Lethbridge Herald, The (Newspaper) - March 28, 1973, Lethbridge, Alberta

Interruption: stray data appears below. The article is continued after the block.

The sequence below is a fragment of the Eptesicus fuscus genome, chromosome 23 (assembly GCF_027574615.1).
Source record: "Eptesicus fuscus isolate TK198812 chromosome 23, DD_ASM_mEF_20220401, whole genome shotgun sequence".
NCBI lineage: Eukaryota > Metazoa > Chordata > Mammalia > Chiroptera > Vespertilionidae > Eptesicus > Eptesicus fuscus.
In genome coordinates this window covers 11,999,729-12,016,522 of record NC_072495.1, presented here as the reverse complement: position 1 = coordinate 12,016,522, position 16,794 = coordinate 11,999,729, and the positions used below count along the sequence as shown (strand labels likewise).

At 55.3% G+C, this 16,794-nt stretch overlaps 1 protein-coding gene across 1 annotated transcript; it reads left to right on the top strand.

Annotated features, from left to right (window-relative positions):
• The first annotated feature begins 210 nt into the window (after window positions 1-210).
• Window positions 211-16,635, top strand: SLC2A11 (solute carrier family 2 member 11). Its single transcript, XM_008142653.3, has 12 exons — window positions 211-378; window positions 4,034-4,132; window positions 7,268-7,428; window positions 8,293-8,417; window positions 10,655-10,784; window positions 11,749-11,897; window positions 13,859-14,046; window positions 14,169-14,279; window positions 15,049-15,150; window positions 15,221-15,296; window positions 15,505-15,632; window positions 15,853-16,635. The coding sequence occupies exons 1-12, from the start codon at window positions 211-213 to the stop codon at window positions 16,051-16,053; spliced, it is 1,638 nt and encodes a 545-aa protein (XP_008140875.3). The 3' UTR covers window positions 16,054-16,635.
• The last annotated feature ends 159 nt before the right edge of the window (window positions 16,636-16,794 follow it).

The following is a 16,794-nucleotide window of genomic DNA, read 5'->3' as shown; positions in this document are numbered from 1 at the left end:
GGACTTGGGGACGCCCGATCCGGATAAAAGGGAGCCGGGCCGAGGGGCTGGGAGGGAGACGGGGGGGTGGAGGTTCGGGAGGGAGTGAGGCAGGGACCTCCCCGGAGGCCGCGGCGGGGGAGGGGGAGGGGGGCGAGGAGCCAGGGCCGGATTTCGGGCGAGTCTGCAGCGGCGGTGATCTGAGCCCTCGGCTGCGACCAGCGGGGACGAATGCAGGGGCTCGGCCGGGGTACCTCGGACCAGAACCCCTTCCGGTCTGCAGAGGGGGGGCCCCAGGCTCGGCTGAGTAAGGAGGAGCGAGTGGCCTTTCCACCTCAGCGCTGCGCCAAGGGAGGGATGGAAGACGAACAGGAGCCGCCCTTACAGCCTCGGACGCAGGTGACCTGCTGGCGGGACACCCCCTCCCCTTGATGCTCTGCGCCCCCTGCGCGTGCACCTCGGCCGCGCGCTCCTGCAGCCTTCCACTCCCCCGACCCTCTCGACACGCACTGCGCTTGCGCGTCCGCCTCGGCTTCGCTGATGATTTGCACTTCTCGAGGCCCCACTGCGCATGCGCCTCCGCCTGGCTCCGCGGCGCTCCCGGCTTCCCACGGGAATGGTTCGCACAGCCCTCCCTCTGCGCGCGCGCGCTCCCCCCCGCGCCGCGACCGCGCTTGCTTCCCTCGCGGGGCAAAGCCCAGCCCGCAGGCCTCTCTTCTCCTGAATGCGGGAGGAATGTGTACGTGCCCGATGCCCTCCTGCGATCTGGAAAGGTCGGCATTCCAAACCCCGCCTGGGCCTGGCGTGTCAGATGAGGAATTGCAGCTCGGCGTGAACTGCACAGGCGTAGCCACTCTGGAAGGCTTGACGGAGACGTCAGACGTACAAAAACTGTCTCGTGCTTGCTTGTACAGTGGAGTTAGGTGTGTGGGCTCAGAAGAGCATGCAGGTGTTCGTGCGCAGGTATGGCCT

dO-tHElETHBRIDGEHERAlD Wednesday, March 28, 1973 _ Will cross ocean Marc Modena (centre) discusses his fulure voy- age, across tlie Pacific Ocean in a raft wilh fulure crew members Jacques Caisy (left) ond Fernand Robkhoud. Mr. Modena hopes to provo that the Huancavilecas tribe of South American Indians might havo Iravelled by raff to Polynesia some years before the time of Christopher Col- umbus. U OF L PROFESSORS: SIMPSONS bears m Tri Hull fVi--'i; V.'-'l'. tt'- 15' Runabout with Factory Installed Convertible Top S 2499 Comes wilh Installed 50 h.p. Ervinruda lork electric start. Fibreglass construc- tion. Vinyl covered foam sleeper seals. Includes marine batlery. 800 Ib tilling trailer for above 249.98 1000 Ib. tilting trailer for above 269.93 SIMPSONS bears SPORTS CENTRE WHERETHE NEW IDEAS ARE Deluxe 12' aluminum boat This Deluxe 12' carropper boat of heovy-dury mar- ine alloy aluminum weighs only 123 Ibs, It takes toads up to 660 Ibs, and is rated for a 15 h.p, motor, 3 keels. 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Only 254.98 7.5-h.p. outboard motor throtHe and cluleh with neutral shift (or ecsior handling. remote lank. Shollow-waler drive minimizes damage from lubmerged objects. semi-weedless prop. 360 degree pivol for reverse. 41-lbs......309.93 7.5-h.p. outboard motor Full gear box. Allows you to shift to reverse. No more rotating the molor 360 degrees 359.98 STORE HOURS: Open daily from a.m. lo p.m.p ond Frl. o.m. to p.m. Centre Village Molt Telephone 328-9231 Also See Our Fuji Line of 1973 Evinrude Water Cooled Outboard Motors most relevant of the sciences Philosophy dying and fusty discipline? Nothing could be furtlrer from the truth, claim two University of Lethbridge pro- fessors. Dr. P. S. Preuss arx1 S. C. Patten belli members of the U of L philosophy de- partment maintain that the paramount questions of today are basically philoso- phical in nature. Wliile refusing to succumb to the onslaught of automa- tion and society's faith in tecluiology, philosophy has remained tho "most relevant of they say. Tba science of philosophy seeks reasoned an- swers to such questions as, "what is the nature of jus- "what, is the ultimate cause of the lives on, offering valuable insight into a myriad of complex problems aggravating the human condition. "Students just out of high school and beginning a study of philosophy, have no idea what the subject concedes Dr. Preuss. Mr. Fallen agrees, saying some students "never do de- velop much of a feeling for the subject." he adds, "it's net surprising. In most of his education prior (o university courses, a student's natural philosophical curiosity has often been pushed aside, as something contrary to the us- ual educational ends." DIFFERENT PEOPLE What are they like then, these serious-minded young people who do want to de- vote themselves lo the study of philosophy? "I find those who take the subject seriously are says Prof. Patten. "They have the disposition to question what is presented lo them. Often, they do not come lo university expecting concrete or monetary bens- fits their education." There are about 15 philoso- phy majors at the U of L this semester. Tho philosophy de- partment offers 26 philosophy courses, in which approxi- mately 200 students are en- rolled. "They aren't product-orien- adds Dr. Preuss. "They nre usually good writers, ex- press themselves easily and have an orderly mind." Mr. Patten mentions a the- ory which says people of tha plains and prairie region have a natural tendency to- wards a philosophical outlook because they are close to na- ture, and are aware of soli- tude and open spaces. Philosophical rumination, says the professor, is one of the most natural activities in which man can engage. UESUHGENCE In a society that has tend- ed to regard BS an 'oddball' the person who jets himself apart from the crowds to pon- der life's profound questions, has there been a return to the reasoned, logical ap- proach? Are people relying more on philosophical insight as a method of problem-solv- ing? "Most declare Dr. Preuss and Mr. Patten. They say there is a marked renaissance of philosophical thought: a natural resur- gence since man has more leisure time, is better edu- cated and more ready lo question truisms. And, emphasizes Dr. Preuss, the kinds of ques- tions perplexing mankind to- day are basically of a philo- sophical nature. For exam- ple, ecology and the related problems of energy shortage are all linked to the life-style of modem man. Man must stop and ponder what his des- tiny could be, if the same values are pursued indefinite- ly he must realize what re- sult certain actions may have for his future. Where, one might ask, do philosophy majors go, they have completed their ed- ucation? "Where all other peoplu with a general liberal educa- tion responds Dr. Preuss "Into various areas of soci- ety, hopefully enriched by their educational experi- ence." "Someone with a philoso- phy background often has skills at bringing disparate professions or areas of the same profession Mr. Patten replies, in a more practical vein. "Some law schools say they actually pre- fer to accept students have majored in philosophy especially with a back- ground in logic." In the near fulure, there may be more of a demand for the philosopher lo apply his reasoned approach to prob- lems plaguing industry, edu- cation and society. Philosophy, say tba pro- fessors, comprises a signifi- cant portion of any country's cultural heritage, whether citizens realize it or not. It is important to the continu- ing development of a society and its culture, that each new g e n e r ation become aware of the thoughts and attitudes of their "cultural fathers." People of North America are not overly oriented to the philosophical approach be- cause of their penchant for "the simple answer, tbo In- stant panacea." However, with the Increase In men's leisure time, and Hie necessity for fulfilling activities to replace formal work, Dr. Preuss and Mr. Patten are convinced people will become increasingly aware of the values of phil- osophy, the intellectual stim- ulus and worthwhile solu- tions It can provide. Change a nation's philoso- phy and you change its des- tiny, a philosopher might Commons question period hogged by front-benchers OTTAWA (CP) Considering it's a minority Parliament, with a hungry Opposition, the daily 40-minute oral question period has not lived up to expectations so far In this session. And It's not only the specta- tors who are disappointed by the lack of bright, or burning exchanges. Many opposition MPs are unhappy because they feel the front-bench veterans are hogging the show; and Lib- eral backbenchers are unhappy because Uiey say the opposition is hogging it. Tile matter is in the hands of the Commons com- mittee on procedure and organ- with other House it is unlikely that any formula will he found to eliminate all the complaints. While opposition MPs have suggested that the 40 minutes be extended, Liberal House Leader Allan MacEachen doubts whether this would solvi the problem. It's not simply a question of getting answers to all questions, he says, "In part the purpose of the question pe riod is to score political points and I think we ought to under stand thai." The standing orders of the Commons says the questions should be "on mailers of ur and each morning, a committee In each of the oppo- sition parties plans strategy fo the coming question period. This is the period when spectator galleries are in variably filled, the time whe: most cabinet ministers arc i the House, and the time trad tionally associated with politico action. But, with a few ex ceplions, there has been litll excitement in this session. TASK TRYING And It has been a difficu time for Speaker Lucien L; moureux who has the tryin task of recognizing each qua. tioncr, and trying to allocal the lime fairly among the thret opposition parlies, not to mci tion Liberal backbenchers. And so far as judging the u geney of questions is conccrne he has to hear most of them bt fore knowing the import, and b then there is little to bo gain by ruling them out of order. He has frequently said: "Th is a matter that should mo properly go tin the order pape but the question having bee asked perhaps the minist could reply briefly." There recently havo bee questions on tho dredging ol irbor, the construction ot a harf and the appearance of a pless dancer in a penitentiary. And when members rise with pplementary e quickest way to recog- sorts ot things can appen. Not long ago Adrien Lambert asked a uestion about the price of in- ustrial milk, and Fred McCain was n his feet wilh a suppletnent- lurned out to be about lushroonis. "I am not sure that there is a ircct link between milk and said the Speaker. Perhaps the suggestion is that is cream of mushroom soup." Mr. McCain was candid. Sometimes one has to use whatever pretext one can in or- er to get in a question." Steve Paproskl on Centre) recently got in a uestion about Ihe diminishing wpulation of timber wolves nd when he got recognized lor supplementary question he asked how many polar bears had been shot in the Arctic. And while questions should be asked as briefly na possible, without prior comment, Bomg veteran members have become masters of getting In the needlo jefore making the inquiry. A typical preface from John Jiefenbaker Al- "I would not want to break up this beaulif ul relation- ship between the Liberal party and the NDP, but in view of the fact that the banns have not yet been published. Then he asked the question. Question period, says John Lundrigan ngate) "is one time when we, as members of Parliament, can bring forward issues that are of monumental importance in a fo- rum in which they can be prop- erly aired." Says Kalph Stewart "We are all political beings; we all want to be given publicity in our Ant! all agree question period is the best one time of the day when the press gallery is full. The trouble is, the 40-minute period is not as exciting as It used to be, and no one seems happy about it. Brazil's economy best in decade RIO DE JANEIRO (AP) Brazil's military-run govern- ment is about to begin its 10th rear in power. Its success In getting the country back on its feet finan- cially Is as apparent as its record of political arrests. Tho armed forces took over Latin America's biggest country on March 31, ousting an Inept left-leading civilian ad- ministration. Governments under three mil- itary presidents since then have led to a remarkable economic boom but also have suppressed 100 million inhabitants' basic civil rights. say thou- are. in jail convicted ol or awaiting trial on charges of "endangering national secur- ity." Some of these prisoners he- longed U> underground guerrilla groups that robbed banks and attacked policemen In attempts to overthrow the government Many arc simply sus- pected of being Communist sympathizers. Censorship continues to bfl strict. This month the news- paper Jornal da Tarde in Sao Paulo published a cake recipe on ils editorial page after cen- sors ruled out a critical edito- rial. Had the paper run the ve- toed piece, federal police would have seized it as soon as It came off the presses. DEBATE FORBIDDEN The No. 1 no-no on the cen- sors' list is speculation about who the next president will be. The current president, retired general Emilio G. Medici, 67, has said that such debate can't start until months before the end of his five-year term. All indications are that the re- gime is basically honest, de- spite a recent embarrassing kickback scandal in the army and air force. It has built high- ways and brought electric power, schools and low-cost public housing to areas that got nothing under democratic ad- ministrations.